The Port of Livorno launches a record time restyling for cruise ships, and is already setting its sights on two structural modifications that will connect it to the railway network and the merchandise distribution hub, respectively.
In recent days, the new terminal dedicated to the reception of passengers from large ships was completed: two months of construction and a contained investment – 250,000 Euros – to change the look of a former industrial warehouse and to piers 46-47 in order to be able to provide a context amenable also to vessels measuring more than 400 meters and to horizontally complete the Livorno’s offer, which can already count on a traditional terminal for mid-sized ships and on the Maritime ferry station. There are approximately two and a half million passengers moved through the Tuscan seaport each year, counting ferries and cruises: figures that make it Italy’s 11th port. Just the cruise traffic for 2012 – according to data provided by the company that manages Porto di Livorno 2000 – counted 1.039 million passengers, moving against the trend of a majority of Italian seaports.
The restyling’s goal is, primarily, to satisfy the needs of the ship owners that are demanding dedicated services for passengers and secondly to create an operational structure not only for transitory cruises, but also for the “home-port”, therefore including spaces for the boarding and disembarkation. The cruise terminal that was built has a 2,000 sq m indoor area, fitted with information corners for the Porto di Livorno 2000, the Region of Tuscany, of “Costa Toscana Cruise”, in addition to tour operator, taxi, shuttle, and car rental services.

The outdoor area, which measures 10,000 sq m, was reorganized dedicating two thirds to parking for tour and shuttle buses (60 spaces total) and one third to parking for cars and taxis (75 spaces total). A renovation to make the “Alto Fondale” terminal the sea’s door to Tuscany, and to its potential for further touristic development.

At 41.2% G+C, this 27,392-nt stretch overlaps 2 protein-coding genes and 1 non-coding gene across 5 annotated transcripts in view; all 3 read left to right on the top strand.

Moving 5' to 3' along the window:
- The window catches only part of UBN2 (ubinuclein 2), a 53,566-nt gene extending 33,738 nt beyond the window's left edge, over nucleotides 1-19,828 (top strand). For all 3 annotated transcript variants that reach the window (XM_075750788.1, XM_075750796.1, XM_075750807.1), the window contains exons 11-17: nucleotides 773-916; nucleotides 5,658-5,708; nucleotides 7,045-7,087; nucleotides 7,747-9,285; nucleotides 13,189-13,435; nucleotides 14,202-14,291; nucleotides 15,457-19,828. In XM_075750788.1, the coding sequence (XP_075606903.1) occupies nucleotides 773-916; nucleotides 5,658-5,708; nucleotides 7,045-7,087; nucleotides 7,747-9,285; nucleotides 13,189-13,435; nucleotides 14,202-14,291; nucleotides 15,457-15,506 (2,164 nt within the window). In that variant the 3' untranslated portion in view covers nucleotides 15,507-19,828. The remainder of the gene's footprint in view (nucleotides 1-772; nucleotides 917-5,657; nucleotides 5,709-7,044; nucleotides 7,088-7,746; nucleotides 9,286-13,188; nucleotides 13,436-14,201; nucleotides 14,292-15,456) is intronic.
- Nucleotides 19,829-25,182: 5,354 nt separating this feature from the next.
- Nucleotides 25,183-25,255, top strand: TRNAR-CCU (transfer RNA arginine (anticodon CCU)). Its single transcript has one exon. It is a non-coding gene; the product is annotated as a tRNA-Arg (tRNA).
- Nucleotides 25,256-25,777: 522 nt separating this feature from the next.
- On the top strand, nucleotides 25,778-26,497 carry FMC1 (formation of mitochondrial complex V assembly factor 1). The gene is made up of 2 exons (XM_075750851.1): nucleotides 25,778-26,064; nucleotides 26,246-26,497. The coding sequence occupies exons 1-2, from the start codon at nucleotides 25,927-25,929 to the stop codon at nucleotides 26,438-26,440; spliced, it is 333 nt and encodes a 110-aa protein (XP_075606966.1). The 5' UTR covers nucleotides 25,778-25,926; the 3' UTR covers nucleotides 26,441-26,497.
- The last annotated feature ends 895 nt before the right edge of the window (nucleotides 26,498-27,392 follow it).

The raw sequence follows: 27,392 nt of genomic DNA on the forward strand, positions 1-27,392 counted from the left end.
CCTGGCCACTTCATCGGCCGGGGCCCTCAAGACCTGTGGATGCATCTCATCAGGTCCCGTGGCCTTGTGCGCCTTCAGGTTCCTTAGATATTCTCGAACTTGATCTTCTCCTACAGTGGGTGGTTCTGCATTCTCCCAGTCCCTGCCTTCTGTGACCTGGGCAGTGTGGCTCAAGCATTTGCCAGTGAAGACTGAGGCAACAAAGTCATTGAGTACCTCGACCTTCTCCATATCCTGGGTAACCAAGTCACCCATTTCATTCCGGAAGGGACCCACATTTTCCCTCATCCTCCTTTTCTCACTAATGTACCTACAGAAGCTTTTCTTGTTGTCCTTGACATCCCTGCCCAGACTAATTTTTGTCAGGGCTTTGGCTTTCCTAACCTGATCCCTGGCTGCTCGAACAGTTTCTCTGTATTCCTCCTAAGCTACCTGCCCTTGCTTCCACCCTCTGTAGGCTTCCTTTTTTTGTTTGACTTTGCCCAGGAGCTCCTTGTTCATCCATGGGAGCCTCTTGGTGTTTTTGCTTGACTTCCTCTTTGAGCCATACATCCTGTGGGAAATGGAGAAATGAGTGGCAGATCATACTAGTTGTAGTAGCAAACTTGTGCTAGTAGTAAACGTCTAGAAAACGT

Not just tourism, though. The plan to reinforce the Livorno seaport is also concentrated on two further moves. Precisely in occasion of the inauguration of the cruise ship terminal, Tuscany’s Regional President, Enrico Rossi, announced the unblocking of European funds for the railway development of the seaport. Within the first quarter of 2014, Rossi assured, ground will be broken towards connecting the seaport to the rail network: a 40 million Euro commitment that will allow Livorno to increase its competitiveness due to the ease with which it will be able to reach other Italian regions, especially in the North East. Finally, the Region of Tuscany gave its availability to finance, with 7 to 10 million Euros, the operational connection between the seaport and the distribution hub – a project that is essential to increasing Livorno’s seaport capacity for commercial traffic.